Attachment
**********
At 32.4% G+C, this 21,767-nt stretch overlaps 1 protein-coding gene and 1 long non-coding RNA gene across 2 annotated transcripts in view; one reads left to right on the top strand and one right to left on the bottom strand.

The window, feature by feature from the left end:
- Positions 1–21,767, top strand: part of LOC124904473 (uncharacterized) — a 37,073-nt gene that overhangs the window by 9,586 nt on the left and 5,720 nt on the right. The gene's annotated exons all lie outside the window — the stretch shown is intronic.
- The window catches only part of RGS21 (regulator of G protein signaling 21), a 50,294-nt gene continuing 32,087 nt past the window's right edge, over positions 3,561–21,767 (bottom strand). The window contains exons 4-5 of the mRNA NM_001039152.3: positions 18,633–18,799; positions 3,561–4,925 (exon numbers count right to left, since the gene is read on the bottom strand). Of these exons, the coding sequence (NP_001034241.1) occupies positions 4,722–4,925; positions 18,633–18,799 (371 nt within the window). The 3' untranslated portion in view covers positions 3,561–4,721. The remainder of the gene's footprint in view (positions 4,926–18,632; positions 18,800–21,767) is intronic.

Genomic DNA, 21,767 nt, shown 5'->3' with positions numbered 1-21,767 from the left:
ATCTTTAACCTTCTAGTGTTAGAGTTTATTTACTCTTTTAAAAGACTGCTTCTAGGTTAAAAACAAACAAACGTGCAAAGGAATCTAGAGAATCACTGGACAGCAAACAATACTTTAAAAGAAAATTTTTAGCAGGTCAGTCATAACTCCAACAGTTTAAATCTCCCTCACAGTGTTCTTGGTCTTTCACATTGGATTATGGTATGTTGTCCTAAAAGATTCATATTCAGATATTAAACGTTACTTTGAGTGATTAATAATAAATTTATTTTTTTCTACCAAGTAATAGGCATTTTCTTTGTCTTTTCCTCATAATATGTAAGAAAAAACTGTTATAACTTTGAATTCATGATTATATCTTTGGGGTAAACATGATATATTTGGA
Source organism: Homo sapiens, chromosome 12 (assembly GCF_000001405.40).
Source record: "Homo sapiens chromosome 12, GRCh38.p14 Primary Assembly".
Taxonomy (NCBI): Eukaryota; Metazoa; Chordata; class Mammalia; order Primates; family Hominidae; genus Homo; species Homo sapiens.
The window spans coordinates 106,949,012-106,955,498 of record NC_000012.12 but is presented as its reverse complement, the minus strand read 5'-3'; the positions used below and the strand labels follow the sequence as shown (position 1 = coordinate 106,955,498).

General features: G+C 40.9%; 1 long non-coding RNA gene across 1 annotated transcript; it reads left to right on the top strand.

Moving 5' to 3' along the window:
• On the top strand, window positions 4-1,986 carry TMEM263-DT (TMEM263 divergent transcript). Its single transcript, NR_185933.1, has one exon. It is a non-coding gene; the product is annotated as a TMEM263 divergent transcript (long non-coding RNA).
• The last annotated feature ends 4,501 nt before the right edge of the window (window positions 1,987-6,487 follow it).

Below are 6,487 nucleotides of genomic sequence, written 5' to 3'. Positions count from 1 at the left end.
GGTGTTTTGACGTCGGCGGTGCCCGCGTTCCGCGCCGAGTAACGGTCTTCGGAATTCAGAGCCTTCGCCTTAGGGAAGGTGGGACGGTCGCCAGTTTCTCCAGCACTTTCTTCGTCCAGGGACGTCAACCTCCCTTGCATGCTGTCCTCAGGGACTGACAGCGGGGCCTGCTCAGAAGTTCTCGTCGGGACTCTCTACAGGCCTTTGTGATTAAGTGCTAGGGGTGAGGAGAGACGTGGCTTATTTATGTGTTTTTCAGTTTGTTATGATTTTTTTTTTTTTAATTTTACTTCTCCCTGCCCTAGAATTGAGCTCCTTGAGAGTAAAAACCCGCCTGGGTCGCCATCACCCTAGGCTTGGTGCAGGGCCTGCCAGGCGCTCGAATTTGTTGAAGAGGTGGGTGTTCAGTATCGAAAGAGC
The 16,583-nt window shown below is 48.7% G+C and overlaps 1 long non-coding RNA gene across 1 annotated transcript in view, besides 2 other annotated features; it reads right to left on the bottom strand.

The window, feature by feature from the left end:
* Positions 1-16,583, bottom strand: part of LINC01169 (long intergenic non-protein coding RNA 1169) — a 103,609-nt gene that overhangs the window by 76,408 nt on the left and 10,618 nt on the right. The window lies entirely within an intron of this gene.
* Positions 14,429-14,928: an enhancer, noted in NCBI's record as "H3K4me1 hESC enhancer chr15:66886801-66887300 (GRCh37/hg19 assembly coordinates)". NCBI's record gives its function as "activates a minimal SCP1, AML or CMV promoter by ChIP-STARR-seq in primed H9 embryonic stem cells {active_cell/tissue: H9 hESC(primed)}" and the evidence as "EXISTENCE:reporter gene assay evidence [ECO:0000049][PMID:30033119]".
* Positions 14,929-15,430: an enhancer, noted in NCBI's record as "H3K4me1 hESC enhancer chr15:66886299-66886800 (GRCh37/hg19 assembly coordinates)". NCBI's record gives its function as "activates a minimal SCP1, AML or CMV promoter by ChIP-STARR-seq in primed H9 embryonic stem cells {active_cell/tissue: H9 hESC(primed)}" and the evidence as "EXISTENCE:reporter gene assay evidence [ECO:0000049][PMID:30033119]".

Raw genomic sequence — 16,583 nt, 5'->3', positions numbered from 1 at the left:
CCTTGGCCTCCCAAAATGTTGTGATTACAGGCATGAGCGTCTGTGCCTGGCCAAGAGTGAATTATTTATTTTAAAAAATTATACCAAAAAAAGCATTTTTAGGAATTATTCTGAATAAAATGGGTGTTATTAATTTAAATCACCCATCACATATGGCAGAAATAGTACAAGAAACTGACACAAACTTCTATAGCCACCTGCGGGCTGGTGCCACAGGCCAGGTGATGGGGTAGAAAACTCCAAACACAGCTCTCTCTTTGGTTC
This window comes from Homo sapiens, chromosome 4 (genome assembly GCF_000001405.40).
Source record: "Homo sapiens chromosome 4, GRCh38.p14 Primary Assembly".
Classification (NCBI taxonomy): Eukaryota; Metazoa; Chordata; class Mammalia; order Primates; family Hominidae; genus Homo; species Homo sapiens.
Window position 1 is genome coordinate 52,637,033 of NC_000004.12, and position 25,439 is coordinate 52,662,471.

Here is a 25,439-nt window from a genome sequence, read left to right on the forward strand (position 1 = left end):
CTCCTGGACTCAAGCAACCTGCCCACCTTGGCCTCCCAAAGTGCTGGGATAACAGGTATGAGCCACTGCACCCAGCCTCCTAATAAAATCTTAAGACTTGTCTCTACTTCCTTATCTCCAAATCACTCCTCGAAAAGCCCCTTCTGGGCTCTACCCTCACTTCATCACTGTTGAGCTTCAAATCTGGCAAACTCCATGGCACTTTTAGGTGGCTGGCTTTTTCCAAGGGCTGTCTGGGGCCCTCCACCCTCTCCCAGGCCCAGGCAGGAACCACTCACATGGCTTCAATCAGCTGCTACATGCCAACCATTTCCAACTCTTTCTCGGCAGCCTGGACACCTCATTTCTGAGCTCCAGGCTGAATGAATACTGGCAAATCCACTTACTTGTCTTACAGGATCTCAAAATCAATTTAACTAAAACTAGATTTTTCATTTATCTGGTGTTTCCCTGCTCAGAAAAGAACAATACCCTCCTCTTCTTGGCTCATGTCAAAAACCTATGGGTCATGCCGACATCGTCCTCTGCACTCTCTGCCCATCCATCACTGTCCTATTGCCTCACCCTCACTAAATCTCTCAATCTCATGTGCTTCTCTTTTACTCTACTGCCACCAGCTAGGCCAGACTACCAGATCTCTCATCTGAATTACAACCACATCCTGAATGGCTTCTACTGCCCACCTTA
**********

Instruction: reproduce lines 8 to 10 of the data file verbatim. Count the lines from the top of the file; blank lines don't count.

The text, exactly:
Source record: "Homo sapiens chromosome 12, GRCh38.p14 Primary Assembly".
Taxonomy (NCBI): Eukaryota; Metazoa; Chordata; class Mammalia; order Primates; family Hominidae; genus Homo; species Homo sapiens.
The window spans coordinates 106,949,012-106,955,498 of record NC_000012.12 but is presented as its reverse complement, the minus strand read 5'-3'; the positions used below and the strand labels follow the sequence as shown (position 1 = coordinate 106,955,498).